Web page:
Right now, the default for Store Visits is to count users who visit a store location within 7 days of clicking on or 28 days of viewing your ad. Facebook collects this data from smartphone location services (depending on the user’s settings), satellite imagery, and 3rd party data, and filtering out potential employees or passersby. Since this method of collection also is not 100%, Facebook relies on its own algorithms and polls to help fill in the gaps.
Pros of Facebook store visits
- No added cost on top of your Facebook ads
- Simple to set up
– Make sure your Locations listings are up-to-date
- Measure impression and/or click-based conversions
- Option to optimize campaigns for Store Visits
Cons of Facebook store visits
- Currently need to use the Store Visits objective, but the metric is rolling out across campaign types (Facebook Business).
- Counts store visits (not actual purchases).
- Cannot assign value to store visits conversions.
Revenue calculations will need to be made in your own reporting, and the amounts are entirely based on estimates.
Only metrics are “Store Visits” and “Cost per Store Visits.”
- Like any “store visit” tracking, the algorithm is not 100% accurate, and they tend to work better at a larger scale.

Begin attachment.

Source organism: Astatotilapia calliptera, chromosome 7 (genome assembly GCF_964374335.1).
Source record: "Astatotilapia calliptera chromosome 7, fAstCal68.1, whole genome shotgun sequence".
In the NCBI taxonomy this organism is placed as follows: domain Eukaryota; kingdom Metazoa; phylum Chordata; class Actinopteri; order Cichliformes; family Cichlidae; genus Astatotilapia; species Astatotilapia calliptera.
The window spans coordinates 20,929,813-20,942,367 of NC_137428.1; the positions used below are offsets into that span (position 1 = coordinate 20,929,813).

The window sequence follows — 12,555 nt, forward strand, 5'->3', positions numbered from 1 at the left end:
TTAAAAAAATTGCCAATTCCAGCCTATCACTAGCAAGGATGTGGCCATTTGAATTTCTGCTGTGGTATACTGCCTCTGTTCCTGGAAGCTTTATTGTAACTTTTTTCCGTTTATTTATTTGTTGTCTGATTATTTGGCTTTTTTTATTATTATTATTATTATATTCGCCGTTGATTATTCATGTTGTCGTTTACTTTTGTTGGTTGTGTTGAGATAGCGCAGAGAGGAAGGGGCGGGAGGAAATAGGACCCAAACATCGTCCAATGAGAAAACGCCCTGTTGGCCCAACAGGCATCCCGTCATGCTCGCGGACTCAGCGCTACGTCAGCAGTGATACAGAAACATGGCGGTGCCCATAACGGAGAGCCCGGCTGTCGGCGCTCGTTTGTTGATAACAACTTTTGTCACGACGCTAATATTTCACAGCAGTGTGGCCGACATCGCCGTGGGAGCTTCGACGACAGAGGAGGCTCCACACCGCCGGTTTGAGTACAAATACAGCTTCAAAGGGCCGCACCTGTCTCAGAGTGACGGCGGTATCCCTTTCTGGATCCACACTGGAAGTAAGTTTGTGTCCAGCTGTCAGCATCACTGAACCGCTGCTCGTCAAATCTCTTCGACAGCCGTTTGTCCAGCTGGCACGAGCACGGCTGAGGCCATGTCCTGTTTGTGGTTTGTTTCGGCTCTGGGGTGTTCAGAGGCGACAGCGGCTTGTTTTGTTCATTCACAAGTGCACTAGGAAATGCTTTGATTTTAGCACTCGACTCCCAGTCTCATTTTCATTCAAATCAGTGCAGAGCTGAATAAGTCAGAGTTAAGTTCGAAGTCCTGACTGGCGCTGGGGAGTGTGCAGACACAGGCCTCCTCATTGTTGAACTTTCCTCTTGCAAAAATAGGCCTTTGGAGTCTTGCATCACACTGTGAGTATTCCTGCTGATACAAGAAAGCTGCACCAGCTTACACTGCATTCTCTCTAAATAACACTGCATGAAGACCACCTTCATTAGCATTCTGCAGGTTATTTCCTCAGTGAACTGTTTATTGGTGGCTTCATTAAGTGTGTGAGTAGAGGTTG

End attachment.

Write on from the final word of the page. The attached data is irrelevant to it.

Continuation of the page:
- Estimates are done at the campaign, ad set, and ad levels, which can result in totals not adding up completely in Ads Manager.
Recommended to look at the ad set level.
- Only available to ads in Facebook Business Manager (including Instagram if using automatic placement).
Facebook offline conversion events
If you are working with at least one of Facebook’s approved data partners, you have the option to use the Offline Conversions API, or you can upload store sales data in the Offline Events page. With these methods, you can create offline conversion events with Events Manager and assign them to your Ads Manager account.
Like search engine offline conversion tracking, Facebook matches up customer data with the information in their Facebook accounts to determine if the customer viewed or clicked on an ad before converting. Even more, Facebook also provides reporting on offline event data, including match rates and revenue values.
Pros of Facebook offline conversion events
- More accurate measures of sales and revenue, compared to Store Visits.
- Can include revenue amounts.
- No added cost, aside from data partner fees if using API.
- Fairly automated process long-term if using API.
Cons of Facebook offline conversion events
- API is more complicated to set up, compared to store visits.
- If using the upload method:
Data should be uploaded daily and within 48 hours of the sale, which can be time-consuming
The system cannot de-duplicate conversions, so there is little to no room for error
- Data may not populate if your match rate is too low.
- Only available in Facebook Ads campaigns (including Instagram).
Snapchat Snap to Store
If you’re using sponsored geo-filters, Snapchat is testing a feature called Snap to Store. If someone uses the filter when they send a snap, Snap to Store can track if the user or their recipients then visit the sponsor’s physical store. From there, Snapchat can compare the store visits from those who saw the sponsored geo-filter to those who still visited the store without seeing the snap, and measure the lift in store visits.